Gwen Stefani, Pharrell Williams Extinguish 'Spark The Fire' Lawsuit

Pronouncing words that end in an 'er' with an 'ah' sound isn't enough to sustain a copyright claim.
Trae Patton/NBC

A 2014 Gwen Stefani song does not infringe on the copyright of the No Doubt singer's one-time hairdresser, a California federal judge has ruled. 

Richard Morrill in January 2017 sued Stefani, her company Harajuku Lovers, Pharrell Williams and Interscope Records, claiming the chorus of "Spark the Fire" infringes on his rights in a 1996 song called "Who's Got My Lightah." 

Morrill is a former Huntington Beach hairstylist, and he claimed he played his song for Stefani while coloring her hair in the late 90s. Fast forward two decades, and he claims his 'Who’s got my lightah? Who got the fire?" became their "Who got the lighter? Let’s spark the fire." It's important, he claimed, that both works pronounced fire as "fi-ya." He also says they copied his rhythm.

The artists won a bid to have the case transferred from Colorado to California last fall, but couldn't then convince the court to toss the case entirely. Later, though, several of Morrill's claims were dismissed.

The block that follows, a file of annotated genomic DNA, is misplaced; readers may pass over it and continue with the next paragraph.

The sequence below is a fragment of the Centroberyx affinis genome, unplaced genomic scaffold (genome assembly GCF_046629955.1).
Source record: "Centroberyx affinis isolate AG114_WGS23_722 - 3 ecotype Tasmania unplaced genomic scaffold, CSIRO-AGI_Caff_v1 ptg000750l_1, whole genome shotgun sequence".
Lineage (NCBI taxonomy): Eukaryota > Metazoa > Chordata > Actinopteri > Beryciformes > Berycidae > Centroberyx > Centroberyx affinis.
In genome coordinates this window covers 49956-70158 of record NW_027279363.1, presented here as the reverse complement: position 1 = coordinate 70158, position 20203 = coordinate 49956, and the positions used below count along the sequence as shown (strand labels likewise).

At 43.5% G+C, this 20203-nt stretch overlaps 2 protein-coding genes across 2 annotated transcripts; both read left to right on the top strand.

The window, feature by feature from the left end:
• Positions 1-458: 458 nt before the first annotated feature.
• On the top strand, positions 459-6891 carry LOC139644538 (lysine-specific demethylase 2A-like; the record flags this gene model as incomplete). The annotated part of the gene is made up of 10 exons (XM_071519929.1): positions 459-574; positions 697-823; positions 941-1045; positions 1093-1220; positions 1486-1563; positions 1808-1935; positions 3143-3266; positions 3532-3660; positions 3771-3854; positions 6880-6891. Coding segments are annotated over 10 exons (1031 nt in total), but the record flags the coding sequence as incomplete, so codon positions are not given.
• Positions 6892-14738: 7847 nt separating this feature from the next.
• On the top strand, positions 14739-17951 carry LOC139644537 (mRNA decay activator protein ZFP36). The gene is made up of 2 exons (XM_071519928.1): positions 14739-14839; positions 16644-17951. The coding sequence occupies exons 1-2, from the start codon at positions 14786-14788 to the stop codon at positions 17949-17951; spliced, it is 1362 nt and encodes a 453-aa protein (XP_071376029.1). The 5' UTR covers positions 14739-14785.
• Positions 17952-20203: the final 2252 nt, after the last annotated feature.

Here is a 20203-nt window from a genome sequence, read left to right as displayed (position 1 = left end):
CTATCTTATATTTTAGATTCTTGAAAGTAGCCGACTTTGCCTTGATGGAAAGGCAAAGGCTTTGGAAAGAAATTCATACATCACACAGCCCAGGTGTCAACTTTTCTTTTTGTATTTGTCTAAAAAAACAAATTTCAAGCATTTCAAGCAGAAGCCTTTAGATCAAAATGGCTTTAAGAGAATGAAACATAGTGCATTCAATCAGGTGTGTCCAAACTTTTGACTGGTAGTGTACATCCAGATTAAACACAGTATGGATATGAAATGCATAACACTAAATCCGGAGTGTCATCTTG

U.S. District Judge Dolly M. Gee on Tuesday granted summary judgment in favor of Stefani, Williams and the rest of the defendants. In short, she found the works aren't substantially similar. (Read her full decision below.)

"First, the distinctive pronunciation of the words 'light-ah' and 'fi-ah' does not demonstrate similarity," Gee writes. "[P]ronouncing words that end in an 'er' with an 'ah' sound is a common practice in African American Vernacular English. ... Second, rhyming the words 'light-ah' and 'fi-ah' on beat four of both songs cannot be protected because the last word in the line of a song often rhymes."

Gee found that based on the undisputed evidence, Morrill's claim couldn't show the required substantial similarity to keep his claim alive.